ln(e) / ln($)  =  c

It says our growing earth impacts and growing earth economy are directly coupled.

The natural constant observed, [c], is the coupling of GDP and Energy use, as a measure of everything physical the economy does.   It’s expressed as a ratio of their growth rates (here as a ratio of their natural logs). That coupling has been a constant [0.6] for a long time. You see it clearly in the figure below, showing a 40 year official world record for the economy’s growing Energy use and GDP.

It says that our increasing use of energy for altering the planet to make money grows only a little slower than GDP, at 0.6 times the growth rate of GDP, AND that this direct coupling has not shown any tendency to change over time!   People imagine that ‘efficiency’ changes the coupling, but even with growing efficiency the ratio has actually quite constant. You’d need global efficiency in energy use to double every ~20 years like GDP generally has to really make a difference, so having growing value in a steady GDP is far more possible.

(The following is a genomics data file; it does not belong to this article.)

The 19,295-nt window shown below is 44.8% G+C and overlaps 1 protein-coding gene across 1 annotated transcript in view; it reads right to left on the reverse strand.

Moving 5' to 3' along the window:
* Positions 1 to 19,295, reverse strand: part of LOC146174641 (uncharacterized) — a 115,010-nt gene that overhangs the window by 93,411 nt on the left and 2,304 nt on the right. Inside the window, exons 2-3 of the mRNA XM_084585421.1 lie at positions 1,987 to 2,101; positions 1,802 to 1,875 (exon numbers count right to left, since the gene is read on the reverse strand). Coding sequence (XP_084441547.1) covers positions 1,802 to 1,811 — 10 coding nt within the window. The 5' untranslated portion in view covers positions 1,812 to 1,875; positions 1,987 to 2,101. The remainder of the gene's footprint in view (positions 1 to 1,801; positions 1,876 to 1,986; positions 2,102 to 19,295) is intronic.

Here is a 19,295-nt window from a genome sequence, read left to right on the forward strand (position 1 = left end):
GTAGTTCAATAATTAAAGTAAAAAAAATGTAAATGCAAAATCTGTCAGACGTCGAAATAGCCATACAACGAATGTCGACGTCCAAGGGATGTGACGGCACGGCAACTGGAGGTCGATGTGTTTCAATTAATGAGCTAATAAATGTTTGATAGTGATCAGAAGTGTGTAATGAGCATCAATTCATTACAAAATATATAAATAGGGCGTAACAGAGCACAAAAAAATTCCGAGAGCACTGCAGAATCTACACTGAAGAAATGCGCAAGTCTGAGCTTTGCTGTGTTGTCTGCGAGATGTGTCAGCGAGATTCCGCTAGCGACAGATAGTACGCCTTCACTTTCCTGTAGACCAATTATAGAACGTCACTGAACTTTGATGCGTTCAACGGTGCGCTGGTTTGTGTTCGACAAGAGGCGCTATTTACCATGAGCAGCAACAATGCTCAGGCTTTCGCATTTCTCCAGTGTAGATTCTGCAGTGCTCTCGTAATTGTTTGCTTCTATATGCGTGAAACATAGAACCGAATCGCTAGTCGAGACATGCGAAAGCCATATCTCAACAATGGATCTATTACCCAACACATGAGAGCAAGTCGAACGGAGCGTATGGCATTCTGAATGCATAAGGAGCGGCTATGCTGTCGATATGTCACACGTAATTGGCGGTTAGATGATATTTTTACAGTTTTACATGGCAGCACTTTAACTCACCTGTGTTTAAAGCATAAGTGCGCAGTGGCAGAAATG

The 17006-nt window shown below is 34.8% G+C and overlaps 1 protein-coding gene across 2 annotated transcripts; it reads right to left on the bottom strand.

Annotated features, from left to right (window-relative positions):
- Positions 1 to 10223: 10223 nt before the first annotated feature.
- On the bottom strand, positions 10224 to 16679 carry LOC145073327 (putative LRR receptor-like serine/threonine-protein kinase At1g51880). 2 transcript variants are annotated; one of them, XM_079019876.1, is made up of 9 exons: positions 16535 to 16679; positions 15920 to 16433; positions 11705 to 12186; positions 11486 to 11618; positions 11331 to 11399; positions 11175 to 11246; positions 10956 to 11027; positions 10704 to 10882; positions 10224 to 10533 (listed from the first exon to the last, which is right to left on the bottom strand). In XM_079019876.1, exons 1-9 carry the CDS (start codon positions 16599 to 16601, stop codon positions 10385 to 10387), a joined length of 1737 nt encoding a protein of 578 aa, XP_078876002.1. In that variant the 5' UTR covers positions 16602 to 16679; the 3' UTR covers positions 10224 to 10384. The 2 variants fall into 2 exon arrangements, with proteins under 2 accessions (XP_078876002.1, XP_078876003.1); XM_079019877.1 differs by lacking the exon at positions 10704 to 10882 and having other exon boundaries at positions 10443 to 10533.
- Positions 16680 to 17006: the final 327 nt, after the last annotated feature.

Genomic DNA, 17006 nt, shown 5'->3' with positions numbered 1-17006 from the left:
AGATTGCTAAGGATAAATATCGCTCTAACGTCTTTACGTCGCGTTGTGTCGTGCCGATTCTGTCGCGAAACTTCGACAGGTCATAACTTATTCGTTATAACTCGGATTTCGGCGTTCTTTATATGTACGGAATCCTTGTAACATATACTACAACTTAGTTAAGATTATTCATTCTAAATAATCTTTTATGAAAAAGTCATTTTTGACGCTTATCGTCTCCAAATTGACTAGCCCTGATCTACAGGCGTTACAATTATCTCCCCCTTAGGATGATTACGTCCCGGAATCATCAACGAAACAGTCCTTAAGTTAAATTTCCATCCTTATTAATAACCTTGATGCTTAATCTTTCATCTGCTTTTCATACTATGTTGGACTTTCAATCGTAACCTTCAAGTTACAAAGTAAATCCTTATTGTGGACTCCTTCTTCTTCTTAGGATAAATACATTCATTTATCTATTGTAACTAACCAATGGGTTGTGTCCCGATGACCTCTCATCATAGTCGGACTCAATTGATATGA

Of course, like e=mc^2, it’s not possible to tell quite where the natural constant observed comes from.  That’s a big part of the scientific interest.   Natural constants are emergent properties of the system, seemingly here a natural rate of societal innovation and adaptation, like a “natural learning speed”.   The benefit of the constant is giving us a better way to measure inclusive sustainability, using the mathematical implication that:

—  average shares of GDP pay for and are responsible for causing